Invisible Ink: No 116 - British Library Invisibles
Sunday 25 March 2012
A bit of a departure this week, to celebrate the British Library's championing of forgotten authors. The jewel in their crown is the republication of the world's first detective novel, The Notting Hill Mystery by Charles Warren Adams, which had been serialised in the magazine Once A Week between 1862 and 1863.
Until the crime expert Julian Symons mentioned it in 1972, the No 1 slot had always been taken by Wilkie Collins with The Moonstone, although Emile Gaboriau's L'Affaire Lerouge had been published in France in 1866. Edgar Allen Poe created C Auguste Dupin, but he only appeared in three short stories, and quite a few casebook reminiscences of various detectives turned up, but there were no complete novels. As is often the case, there was a groundswell of interest in this literary area before a star – Sherlock Holmes – emerged and was venerated above all others, and the rest were lost in the rush.
In its new incarnation, The Notting Hill Mystery proves innovative and cheerfully demented, as it is presented in the form of diary entries, family letters, witness interviews, a chemical analysis report and a crime scene map. Its hero is an insurance investigator building a case against a sinister baron, and the case incorporates kidnapping, acid poisoning, three murders, a dodgy mesmerist and – of course – a rich uncle's will, all embellished with George Du Maurier's illustrations. Charles Warren Adams was a journalist and lawyer who wrote under a pseudonym, and it's good to have him back.
The British Library's collection evolved over 250 years, with more than 150 million items including books, journals, manuscripts, music, photographs, patents, newspapers and recordings, so there's plenty of scope for rediscovering and repackaging rarities.
I'm keen on having a crack at porpoise with wheat porridge, a rare recipe from their culinary horror The Curious Cookbook, which offers up mashed potato sandwich, roasted peacock, viper soup, parrot pie with beef and lemon peel, and curried kangaroo tails, all dishes culled from the British Library stacks. Likewise, The Epicure's Almanack is a never-before-reprinted 1815 good food guide to 650 eating establishments in London by Ralph Roylance, who visited tripe shops, coaching inns, tea gardens and London's first Indian restaurant in search of fine fare.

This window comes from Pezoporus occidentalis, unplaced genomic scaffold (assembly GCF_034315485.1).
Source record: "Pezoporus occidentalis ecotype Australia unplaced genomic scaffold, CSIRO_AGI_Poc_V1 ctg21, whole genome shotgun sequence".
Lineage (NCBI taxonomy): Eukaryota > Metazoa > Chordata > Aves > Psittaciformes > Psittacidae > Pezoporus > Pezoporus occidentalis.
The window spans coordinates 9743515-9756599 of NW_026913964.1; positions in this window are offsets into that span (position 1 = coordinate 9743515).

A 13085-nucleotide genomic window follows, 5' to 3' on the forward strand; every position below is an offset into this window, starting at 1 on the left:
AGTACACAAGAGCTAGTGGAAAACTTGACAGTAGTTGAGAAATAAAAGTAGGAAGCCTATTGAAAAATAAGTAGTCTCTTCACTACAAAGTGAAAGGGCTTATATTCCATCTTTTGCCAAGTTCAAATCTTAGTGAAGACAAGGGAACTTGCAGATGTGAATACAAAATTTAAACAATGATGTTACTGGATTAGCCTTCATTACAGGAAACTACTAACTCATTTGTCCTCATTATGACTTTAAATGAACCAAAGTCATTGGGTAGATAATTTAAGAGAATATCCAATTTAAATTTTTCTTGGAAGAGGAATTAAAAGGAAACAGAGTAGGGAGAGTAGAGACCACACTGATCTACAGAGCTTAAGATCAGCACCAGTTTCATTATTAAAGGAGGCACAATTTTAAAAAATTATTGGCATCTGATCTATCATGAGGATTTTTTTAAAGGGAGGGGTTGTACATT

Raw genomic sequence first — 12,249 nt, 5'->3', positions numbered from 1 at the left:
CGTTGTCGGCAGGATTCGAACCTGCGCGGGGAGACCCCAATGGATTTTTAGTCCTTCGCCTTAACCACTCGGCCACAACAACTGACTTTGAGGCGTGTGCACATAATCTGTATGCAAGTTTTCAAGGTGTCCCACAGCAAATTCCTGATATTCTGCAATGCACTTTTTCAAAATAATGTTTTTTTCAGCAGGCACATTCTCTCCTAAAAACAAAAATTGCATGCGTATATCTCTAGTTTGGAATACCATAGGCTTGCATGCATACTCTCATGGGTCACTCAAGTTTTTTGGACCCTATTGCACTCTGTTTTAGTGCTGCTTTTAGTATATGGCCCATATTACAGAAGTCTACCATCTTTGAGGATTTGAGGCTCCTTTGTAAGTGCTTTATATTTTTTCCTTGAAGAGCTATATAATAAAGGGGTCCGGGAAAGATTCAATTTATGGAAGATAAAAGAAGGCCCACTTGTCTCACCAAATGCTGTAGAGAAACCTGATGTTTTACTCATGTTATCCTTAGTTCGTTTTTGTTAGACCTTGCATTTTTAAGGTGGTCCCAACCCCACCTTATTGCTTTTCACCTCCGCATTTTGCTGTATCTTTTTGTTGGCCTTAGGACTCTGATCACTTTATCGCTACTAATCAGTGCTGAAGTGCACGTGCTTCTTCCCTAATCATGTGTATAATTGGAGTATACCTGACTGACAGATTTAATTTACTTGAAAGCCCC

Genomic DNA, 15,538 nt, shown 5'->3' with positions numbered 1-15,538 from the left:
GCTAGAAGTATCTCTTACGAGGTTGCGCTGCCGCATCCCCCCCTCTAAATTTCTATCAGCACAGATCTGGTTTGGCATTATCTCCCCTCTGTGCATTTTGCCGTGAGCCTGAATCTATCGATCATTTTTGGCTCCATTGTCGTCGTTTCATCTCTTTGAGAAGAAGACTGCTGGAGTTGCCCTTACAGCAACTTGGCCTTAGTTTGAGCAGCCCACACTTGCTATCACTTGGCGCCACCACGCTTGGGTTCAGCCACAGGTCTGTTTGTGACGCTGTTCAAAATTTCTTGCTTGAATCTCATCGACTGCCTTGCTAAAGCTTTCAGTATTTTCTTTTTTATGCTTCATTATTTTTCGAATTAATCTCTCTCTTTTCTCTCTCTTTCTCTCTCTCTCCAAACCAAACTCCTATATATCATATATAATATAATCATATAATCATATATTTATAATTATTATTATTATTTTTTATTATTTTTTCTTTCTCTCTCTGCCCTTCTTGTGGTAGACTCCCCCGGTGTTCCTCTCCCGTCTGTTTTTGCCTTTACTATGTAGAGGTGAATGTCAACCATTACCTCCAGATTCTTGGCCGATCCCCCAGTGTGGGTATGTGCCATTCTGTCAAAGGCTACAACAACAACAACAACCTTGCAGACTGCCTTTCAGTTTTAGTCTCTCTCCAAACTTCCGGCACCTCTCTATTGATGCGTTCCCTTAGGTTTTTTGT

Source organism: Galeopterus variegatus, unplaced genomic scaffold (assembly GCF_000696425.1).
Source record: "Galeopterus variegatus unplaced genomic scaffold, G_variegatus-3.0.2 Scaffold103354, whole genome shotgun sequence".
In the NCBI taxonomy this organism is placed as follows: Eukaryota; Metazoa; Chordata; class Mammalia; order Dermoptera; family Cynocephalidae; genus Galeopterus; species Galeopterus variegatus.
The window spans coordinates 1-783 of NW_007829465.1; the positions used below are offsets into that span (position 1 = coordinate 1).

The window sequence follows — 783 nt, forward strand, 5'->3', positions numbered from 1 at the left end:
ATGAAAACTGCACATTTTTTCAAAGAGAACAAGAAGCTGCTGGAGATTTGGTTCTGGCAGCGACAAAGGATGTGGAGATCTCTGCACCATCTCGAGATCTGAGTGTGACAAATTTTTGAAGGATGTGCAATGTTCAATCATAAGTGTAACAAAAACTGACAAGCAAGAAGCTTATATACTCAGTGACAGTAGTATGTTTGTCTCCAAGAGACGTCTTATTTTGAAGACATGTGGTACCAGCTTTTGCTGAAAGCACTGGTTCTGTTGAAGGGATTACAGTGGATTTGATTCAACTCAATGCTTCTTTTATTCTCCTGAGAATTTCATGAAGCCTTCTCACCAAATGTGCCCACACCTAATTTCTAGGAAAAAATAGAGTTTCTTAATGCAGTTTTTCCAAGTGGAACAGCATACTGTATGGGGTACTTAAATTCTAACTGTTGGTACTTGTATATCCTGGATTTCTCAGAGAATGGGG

Is this merely esoterica? Perhaps, but looking through the depressing piles of serial killer tat that pass for current novels in station bookshops, you might be better off with the bonkers baron.
No 116British Library Invisibles
Listen to his collaboration with Naughty Boymusic
Film review Michael Glatze biopic isn't about a self-hating gay man gone straight
Arts & Ents blogs
- 1 Katie Hopkins attacked me on Twitter — so I reported her to the police for inciting racial hatred
- 2 I might be an MP, but that doesn't stop me fighting sexism with my breasts
- 3 Martha Stewart accuses Snoop Dogg of 'smoking for four hours' during Justin Bieber Roast
- 4 Google April Fools': company unveils backwards search engine and huggable digital assistant
- 5 April Fools' Day 2015: The best hoax news stories from around the internet
Tidal launch: The most pretentious lines from Alicia Keys' valedictory speech
Tidal: Jay Z's Spotify rival criticised for making wealthy artists even richer
Top Gear live to go ahead: Jeremy Clarkson to join Richard Hammond and James May... just don't call it Top Gear
Fifty Shades of Grey movie shows first sex scene 'after 40 minutes'
James May hints he will not continue on Top Gear without Jeremy Clarkson
Ukip supporters are 55 or older, white and socially conservative, finds British Social Attitudes Report
Street preacher quoting from the Bible fined for calling homosexuality an 'abomination'
Woman filmed launching racist tirade against men on the Tube for speaking in 'own lingo'
Katie Hopkins attacked me on Twitter — so I reported her to the police for inciting racial hatred
The West has it totally wrong on Lee Kuan Yew
David Cameron calls Labour 'hopeless, sneering socialists' while announcing 7-day NHS plans